Goldstein pointed to Forest City Ratner’s failure to hire an Independent Compliance Monitor for the Community Benefits Agreement and said that the state had left several property owners in limbo because they don’t know when the second phase of eminent domain would happen.
Adams said he didn’t know when either. He did say that, in the spirit of trying to improve communication, the agency is looking to hire a new community liaison for the project, essentially replacing Forrest Taylor, who left in June.
He invited people to suggest candidates--leaving the impression, contra Hankin’s statement in an interview in August, that a hire might come soon.
Wayne Bailey, a resident of Newswalk, the apartment complex on the path of the trucks going from the staging area to the arena site, asked Adams if he’d seen Atlantic Yards Watch.
Adams said no.
‘That has documents, all the things from traffic, trucks, the assault on the community,” Bailey said, with some frustration. “You’re talking about improving communications. Why do the residents have to to come in the community to develop these things, when you pay monitors?”
“I’ll check it out,” Adams responded.
Forest City “in the driver’s seat”
JoAnne Simon of BrooklynSpeaks said the state had appeared to be “either a defender of Forest City Ratner, or in the dark. And that Forest City is very much in the driver’s seat.. That’s been very problematic and very troubling to people.”
She warned that discussion about the project should involve Phase 1 (the arena block) as well as Phase 2.
“We are certainly confident that the arena’s going to open next September, and Forest City will break ground in that first building in the first quarter of next year, in 2012,” Adams said in response. (Forest City had earlier this year said groundbreaking would be this year.)
“There’s been very much a ‘go-away-don’t-bother-me” from both the agency and the developer” toward community involvement, Simon said. “We really need leadership, and a commitment from ESDC to work with us.”
“I am certainly committed on behalf of ESDC to that engagement,” Adams responded. “I assume you all know everything, because you’re really good at what you do... I don’t like the idea of people feeling really important information... is not getting to you.”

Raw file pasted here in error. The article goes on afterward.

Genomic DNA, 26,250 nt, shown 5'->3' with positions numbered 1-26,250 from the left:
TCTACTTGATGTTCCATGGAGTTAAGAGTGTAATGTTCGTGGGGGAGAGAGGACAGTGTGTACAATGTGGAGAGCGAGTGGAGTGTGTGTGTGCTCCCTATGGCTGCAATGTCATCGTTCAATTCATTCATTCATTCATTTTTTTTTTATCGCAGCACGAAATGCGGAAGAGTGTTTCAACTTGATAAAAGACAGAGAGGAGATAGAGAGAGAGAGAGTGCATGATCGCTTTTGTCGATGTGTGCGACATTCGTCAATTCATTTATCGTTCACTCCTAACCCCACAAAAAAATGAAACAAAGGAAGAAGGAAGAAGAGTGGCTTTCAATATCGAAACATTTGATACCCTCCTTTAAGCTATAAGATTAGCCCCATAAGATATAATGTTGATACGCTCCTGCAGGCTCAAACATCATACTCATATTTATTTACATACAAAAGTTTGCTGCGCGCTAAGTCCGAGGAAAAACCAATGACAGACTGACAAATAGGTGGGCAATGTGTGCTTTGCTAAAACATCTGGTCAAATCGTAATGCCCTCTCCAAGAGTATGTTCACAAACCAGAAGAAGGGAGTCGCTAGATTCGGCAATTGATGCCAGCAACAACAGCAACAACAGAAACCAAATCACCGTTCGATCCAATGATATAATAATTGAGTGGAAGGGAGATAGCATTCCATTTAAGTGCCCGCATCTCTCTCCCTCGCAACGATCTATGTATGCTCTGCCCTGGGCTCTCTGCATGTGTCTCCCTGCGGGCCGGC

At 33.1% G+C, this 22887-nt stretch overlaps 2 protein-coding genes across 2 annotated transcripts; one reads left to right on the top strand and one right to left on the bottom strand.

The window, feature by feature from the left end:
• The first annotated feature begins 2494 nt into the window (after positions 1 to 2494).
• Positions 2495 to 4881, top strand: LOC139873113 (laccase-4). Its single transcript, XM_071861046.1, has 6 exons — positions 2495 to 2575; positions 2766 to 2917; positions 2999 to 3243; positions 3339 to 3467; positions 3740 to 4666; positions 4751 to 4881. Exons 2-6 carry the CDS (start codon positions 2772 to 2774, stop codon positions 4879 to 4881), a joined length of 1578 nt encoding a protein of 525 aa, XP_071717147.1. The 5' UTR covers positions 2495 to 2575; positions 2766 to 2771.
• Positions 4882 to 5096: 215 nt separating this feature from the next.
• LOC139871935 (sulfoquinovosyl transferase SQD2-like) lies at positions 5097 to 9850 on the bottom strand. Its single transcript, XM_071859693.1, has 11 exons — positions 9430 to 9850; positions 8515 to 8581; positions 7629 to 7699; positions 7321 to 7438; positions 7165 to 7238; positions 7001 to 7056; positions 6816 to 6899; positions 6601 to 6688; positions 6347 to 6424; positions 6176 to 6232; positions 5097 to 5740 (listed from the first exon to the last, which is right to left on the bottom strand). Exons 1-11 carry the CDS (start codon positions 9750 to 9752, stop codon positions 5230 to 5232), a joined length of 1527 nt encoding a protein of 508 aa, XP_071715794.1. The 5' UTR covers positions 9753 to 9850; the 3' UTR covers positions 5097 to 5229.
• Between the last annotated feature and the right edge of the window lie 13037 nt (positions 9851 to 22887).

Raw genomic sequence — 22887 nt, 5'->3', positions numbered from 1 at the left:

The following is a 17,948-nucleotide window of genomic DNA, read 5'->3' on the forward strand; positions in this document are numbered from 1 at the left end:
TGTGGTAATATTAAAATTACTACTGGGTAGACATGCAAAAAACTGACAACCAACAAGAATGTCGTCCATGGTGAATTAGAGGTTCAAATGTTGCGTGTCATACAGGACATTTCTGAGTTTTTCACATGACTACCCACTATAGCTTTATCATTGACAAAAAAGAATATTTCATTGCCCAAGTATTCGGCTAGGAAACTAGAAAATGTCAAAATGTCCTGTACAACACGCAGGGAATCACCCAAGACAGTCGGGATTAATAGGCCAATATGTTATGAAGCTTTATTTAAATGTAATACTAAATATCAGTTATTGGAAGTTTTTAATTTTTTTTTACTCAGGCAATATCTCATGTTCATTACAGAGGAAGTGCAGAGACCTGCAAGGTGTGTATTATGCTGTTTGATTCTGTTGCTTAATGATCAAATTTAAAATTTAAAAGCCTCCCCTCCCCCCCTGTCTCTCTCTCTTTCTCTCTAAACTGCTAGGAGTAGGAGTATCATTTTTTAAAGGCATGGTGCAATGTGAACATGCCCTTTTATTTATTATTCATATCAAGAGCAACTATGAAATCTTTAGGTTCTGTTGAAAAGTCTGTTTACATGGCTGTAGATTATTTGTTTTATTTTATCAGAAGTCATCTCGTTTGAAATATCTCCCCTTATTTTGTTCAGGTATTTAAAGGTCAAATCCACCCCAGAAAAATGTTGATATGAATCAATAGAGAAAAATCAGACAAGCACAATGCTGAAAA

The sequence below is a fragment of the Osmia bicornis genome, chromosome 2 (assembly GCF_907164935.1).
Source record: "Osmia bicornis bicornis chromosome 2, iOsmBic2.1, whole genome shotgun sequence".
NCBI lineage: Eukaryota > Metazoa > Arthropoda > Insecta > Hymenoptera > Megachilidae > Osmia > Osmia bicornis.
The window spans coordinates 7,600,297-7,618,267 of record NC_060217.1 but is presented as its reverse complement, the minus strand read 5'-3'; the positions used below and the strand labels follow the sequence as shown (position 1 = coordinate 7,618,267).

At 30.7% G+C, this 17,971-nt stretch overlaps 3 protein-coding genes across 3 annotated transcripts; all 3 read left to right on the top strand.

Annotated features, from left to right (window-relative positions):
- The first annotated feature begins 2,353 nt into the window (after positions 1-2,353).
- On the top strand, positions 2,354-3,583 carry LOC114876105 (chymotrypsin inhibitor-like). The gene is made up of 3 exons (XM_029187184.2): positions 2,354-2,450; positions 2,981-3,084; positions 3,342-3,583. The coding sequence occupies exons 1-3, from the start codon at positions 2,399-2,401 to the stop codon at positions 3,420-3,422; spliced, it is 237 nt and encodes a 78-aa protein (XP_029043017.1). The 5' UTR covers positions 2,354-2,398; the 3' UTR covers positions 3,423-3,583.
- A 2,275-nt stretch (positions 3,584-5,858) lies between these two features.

Melvinia Harris, representing the First Atlantic Terminal Housing Committee, observed, without giving specifics, that signatories to the CBA are not doing some of what they’re supposed to do because “Forest City is really holding back a lot of information they need to get it going.”
(Harris is also on the board of Brooklyn Endeavor Experience, a CBA signatory.)
Adams said he didn’t know.
McClure also pointed to the continued violations of site protocols as documented by Atlantic Yards Watch. “Part of being a partner is being frank with your partner,” he said. “It would go a long way to community confidence if you would take the bull by the horns and crack down. Can you help make that happen?”
Adams didn’t answer that one.
McClure also pointed to the continued concern about security issues, given that Forest City was evasive in 2007 when asked how far the arena would be from the street, after Newark decided to close adjacent streets during events.
He said several groups and elected officials had asked for an independent security study. “We don’t need to know points of vulnerability, but it would really help the community’s comfort level to know, in an ironclad way, we’re not going to close a lane of Flatbush Avenue, or Atlantic Avenue on game nights.”
James added that she’d asked for a security study five times.
“At best we can see is that Forest City Ratner has been coy with this community,” said Regina Cahill, president of the North Flatbush Avenue Business Improvement District and not associated with project opponents.
“The biggest concerns are around transportation, what police precinct is it going to sit in. Basically, they have created an environment where people can foment and rumor-monger. I think... being a pragmatic person, we need to know is there a way to wrest control from Forest City, or is that contractually out of the question?.. What can influence can we have?”
She said Adams needed a list from the community, and the community needed a list from him, of what can be pragmatically done.